The Internal Revenue Service is said to have launched a criminal investigation into National Rifle Association CEO Wayne LaPierre for possible tax fraud related to his personal finances.
Filings show LaPierre, 70, who has been in charge of the NRA’s day-to-day operations since 1991, was paid $2.2 million by the non-profit group in 2018. He made a reported total of $11.2 million between 2014 and 2018, The Wall Street Journal reports.
In August New York state’s attorney general sued to dissolve the NRA, alleging senior leaders of the non-profit group diverted millions of dollars for personal use and to buy the silence and loyalty of former employees.
In that lawsuit it was argued that not including certain personal benefits in his W-2 annual-compensation forms ‘permitted him to file false personal tax returns with the IRS’.
The New York lawsuit made only civil claims, but James had said the investigation was ongoing and any criminal activity discovered would be referred to prosecutors and the Internal Revenue Service.
NRA attorney William A. Brewer III told the Journal: ‘The NRA is not aware of any IRS inquiry but, of course, will fully cooperate with any appropriate requests for assistance.’
LaPierre has not commented on reports of this latest investigation but has previously said: ‘We’re ready for the fight. Bring it on.’
Tax attorney Mark Matthews said ‘the IRS would be looking for evidence of concealment’ in their case.
The IRS is said to have launched a criminal investigation into National Rifle Association CEO Wayne LaPierre, pictured, for possible tax fraud related to his personal finances
Attorney General Letitia James has already alleged NRA leaders paid for family trips to the Bahamas, private jets and expensive meals that contributed to a $64 million reduction in the NRA’s balance sheet in three years, turning a surplus into a deficit.
‘It’s clear that the NRA has been failing to carry out its stated mission for many, many years and instead has operated as a breeding ground for greed, abuse and brazen illegality,’ she said at a news conference. ‘Enough was enough. We needed to step in and dissolve this corporation.’
The NRA responded by suing James in federal court, saying she had violated the NRA’s right to free speech and seeking to block her investigation.
James said in a statement that NRA leaders ‘used millions upon millions from NRA reserves for personal use’, failing to comply with the NRA’s own internal policies in addition to state and federal law.
She told reporters the NRA ‘has operated as a breeding ground for greed, abuse and brazen illegality’, adding that ‘no one is above the law’.
The lawsuit names the NRA and four leaders including LaPierre.
The NRA branded it a ‘baseless, premeditated attack’ and a ‘power grab’ tied to the campaign.
‘We not only will not shrink from this fight – we will confront it and prevail,’ NRA President Carolyn Meadows said in a statement.
In August New York state’s attorney general Letitia James, pictured, sued to dissolve the NRA
The NRA is subject to New York law because it is registered there as a non-profit. Its physical headquarters are in Fairfax, Virginia, near Washington, D.C.
James’ suit coincided with another one filed against the NRA and its foundation by the attorney general for Washington, D.C., in the district’s Superior Court, alleging the misuse of charitable funds and wasteful spending.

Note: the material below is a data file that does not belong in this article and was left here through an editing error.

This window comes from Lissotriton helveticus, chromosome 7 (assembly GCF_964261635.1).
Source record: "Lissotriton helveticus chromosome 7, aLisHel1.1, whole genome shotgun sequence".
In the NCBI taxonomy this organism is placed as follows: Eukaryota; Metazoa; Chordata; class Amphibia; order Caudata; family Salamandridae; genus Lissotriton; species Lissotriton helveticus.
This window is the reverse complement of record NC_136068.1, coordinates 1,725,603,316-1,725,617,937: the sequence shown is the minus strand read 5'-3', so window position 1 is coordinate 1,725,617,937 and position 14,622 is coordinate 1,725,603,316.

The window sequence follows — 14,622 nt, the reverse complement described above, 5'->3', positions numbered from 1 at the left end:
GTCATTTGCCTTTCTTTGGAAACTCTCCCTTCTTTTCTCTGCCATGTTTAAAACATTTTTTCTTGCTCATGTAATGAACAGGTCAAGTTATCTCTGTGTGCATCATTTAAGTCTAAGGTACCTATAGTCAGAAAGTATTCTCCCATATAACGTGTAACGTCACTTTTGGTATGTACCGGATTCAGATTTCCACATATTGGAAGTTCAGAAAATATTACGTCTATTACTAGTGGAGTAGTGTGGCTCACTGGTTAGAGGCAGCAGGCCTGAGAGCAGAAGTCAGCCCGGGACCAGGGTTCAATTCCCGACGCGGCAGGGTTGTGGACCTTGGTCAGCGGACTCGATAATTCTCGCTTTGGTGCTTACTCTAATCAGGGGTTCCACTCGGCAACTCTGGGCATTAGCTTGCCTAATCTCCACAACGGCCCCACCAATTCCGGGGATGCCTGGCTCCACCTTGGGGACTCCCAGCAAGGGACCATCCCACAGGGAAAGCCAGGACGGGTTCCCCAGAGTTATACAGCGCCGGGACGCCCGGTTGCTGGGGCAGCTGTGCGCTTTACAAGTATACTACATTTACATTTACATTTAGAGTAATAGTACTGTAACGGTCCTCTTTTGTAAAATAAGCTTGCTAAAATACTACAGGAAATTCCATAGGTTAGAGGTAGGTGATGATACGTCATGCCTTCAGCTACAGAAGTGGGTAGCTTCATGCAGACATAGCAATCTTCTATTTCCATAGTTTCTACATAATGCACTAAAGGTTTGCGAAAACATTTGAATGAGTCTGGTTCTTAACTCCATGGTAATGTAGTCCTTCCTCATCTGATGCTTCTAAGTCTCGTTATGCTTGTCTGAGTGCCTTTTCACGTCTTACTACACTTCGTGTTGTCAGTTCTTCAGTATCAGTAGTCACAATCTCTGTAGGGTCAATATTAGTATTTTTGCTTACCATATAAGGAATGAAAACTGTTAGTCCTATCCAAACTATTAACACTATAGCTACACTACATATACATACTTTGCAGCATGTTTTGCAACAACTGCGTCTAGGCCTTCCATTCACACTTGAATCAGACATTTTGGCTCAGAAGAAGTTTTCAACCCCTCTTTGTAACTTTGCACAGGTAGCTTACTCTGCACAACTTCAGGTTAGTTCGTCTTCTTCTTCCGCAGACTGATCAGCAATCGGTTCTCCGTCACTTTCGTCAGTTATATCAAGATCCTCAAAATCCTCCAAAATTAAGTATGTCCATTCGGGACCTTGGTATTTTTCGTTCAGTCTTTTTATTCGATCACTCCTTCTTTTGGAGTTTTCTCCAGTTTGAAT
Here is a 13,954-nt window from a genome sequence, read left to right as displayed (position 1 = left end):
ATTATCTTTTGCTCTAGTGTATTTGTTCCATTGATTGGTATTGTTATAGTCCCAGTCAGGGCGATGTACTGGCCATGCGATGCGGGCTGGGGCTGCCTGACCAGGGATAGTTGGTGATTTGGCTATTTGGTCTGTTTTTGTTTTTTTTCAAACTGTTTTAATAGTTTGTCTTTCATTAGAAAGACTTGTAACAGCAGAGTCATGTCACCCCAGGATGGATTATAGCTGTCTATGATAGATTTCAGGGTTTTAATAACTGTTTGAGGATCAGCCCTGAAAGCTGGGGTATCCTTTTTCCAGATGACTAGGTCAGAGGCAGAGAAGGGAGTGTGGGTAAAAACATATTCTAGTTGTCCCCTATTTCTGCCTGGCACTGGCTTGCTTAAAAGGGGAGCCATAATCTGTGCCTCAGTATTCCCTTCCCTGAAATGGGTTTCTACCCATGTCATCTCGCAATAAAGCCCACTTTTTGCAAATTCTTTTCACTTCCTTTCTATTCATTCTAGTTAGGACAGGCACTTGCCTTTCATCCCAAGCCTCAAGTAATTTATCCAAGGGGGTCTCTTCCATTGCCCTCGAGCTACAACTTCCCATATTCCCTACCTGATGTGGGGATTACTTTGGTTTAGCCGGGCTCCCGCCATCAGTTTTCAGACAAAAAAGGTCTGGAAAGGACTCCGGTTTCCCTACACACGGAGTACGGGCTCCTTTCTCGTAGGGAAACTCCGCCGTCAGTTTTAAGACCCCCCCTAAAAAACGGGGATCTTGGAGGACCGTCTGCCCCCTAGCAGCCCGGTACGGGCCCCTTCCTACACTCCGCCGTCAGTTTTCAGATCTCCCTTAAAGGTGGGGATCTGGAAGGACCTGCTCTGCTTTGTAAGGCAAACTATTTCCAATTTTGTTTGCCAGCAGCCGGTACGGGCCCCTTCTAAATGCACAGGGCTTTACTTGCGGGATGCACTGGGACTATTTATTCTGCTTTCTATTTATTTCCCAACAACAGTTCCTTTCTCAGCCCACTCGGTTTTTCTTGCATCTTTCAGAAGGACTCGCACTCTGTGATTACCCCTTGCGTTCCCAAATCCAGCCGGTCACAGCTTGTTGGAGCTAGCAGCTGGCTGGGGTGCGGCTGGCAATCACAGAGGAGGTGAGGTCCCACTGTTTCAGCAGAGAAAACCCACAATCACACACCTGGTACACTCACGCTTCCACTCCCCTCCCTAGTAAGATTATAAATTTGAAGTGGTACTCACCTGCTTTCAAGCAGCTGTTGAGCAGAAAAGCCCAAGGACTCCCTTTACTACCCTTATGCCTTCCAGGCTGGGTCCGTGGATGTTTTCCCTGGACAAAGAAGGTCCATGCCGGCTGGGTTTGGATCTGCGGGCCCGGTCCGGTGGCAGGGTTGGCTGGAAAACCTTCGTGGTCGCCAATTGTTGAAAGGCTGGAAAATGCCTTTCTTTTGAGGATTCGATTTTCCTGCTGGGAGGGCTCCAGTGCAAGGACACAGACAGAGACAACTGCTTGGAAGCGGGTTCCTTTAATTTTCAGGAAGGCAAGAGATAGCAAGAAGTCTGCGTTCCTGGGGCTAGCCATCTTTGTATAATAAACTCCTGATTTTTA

LaPierre’s seven-figure salary, penchant for luxury clothing shopping sprees and reports that he sought to have the NRA buy him a $6 million mansion at an exclusive golf community have drawn considerable scrutiny amid allegations of rampant misspending.
He is accused of spending millions of dollars on private travel and personal security, accepting expensive gifts such as African safaris and use of a 107-foot yacht from vendors and setting himself up with a $17 million contract with the NRA, if he were to exit the organization, without board approval.
The New York lawsuit said LaPierre, 70, spent NRA money on travel consultants, including luxury car services, and private jet flights for himself and his family, including more than $500,000 on eight trips to the Bahamas over a three-year span.
Some of the NRA’s excess spending was kept secret, the lawsuit said, under an arrangement with the organization’s former advertising agency, Ackerman McQueen.
Filings show LaPierre, 70, who has been in charge of the NRA’s day-to-day operations since 1991, was paid $2.2 million by the non-profit group in 2018. He made a reported total of $11.2 million between 2014 and 2018, The Wall Street Journal reports. He is pictured with Donald Trump in 2017
The advertising firm would pick up the tab for expenses for LaPierre and other NRA executives and then send a lump sum bill to the organization for ‘out-of-pocket expenses,’ the lawsuit said.
LaPierre has successfully navigated the Washington political landscape and helped create a culture in which Republicans don’t dare touch gun-control measures, even after massacres of children.
He’s credited with working to end the decade-long ban on assault weapons that expired in 2004. More recently, the NRA spent $30 million helping to elect Trump.
The NRA’s financial troubles, AG James said, were long cloaked by loyal lieutenants but became public as deficits piled up. The organization went from a nearly $28 million surplus in 2015 to a $36 million deficit in 2018.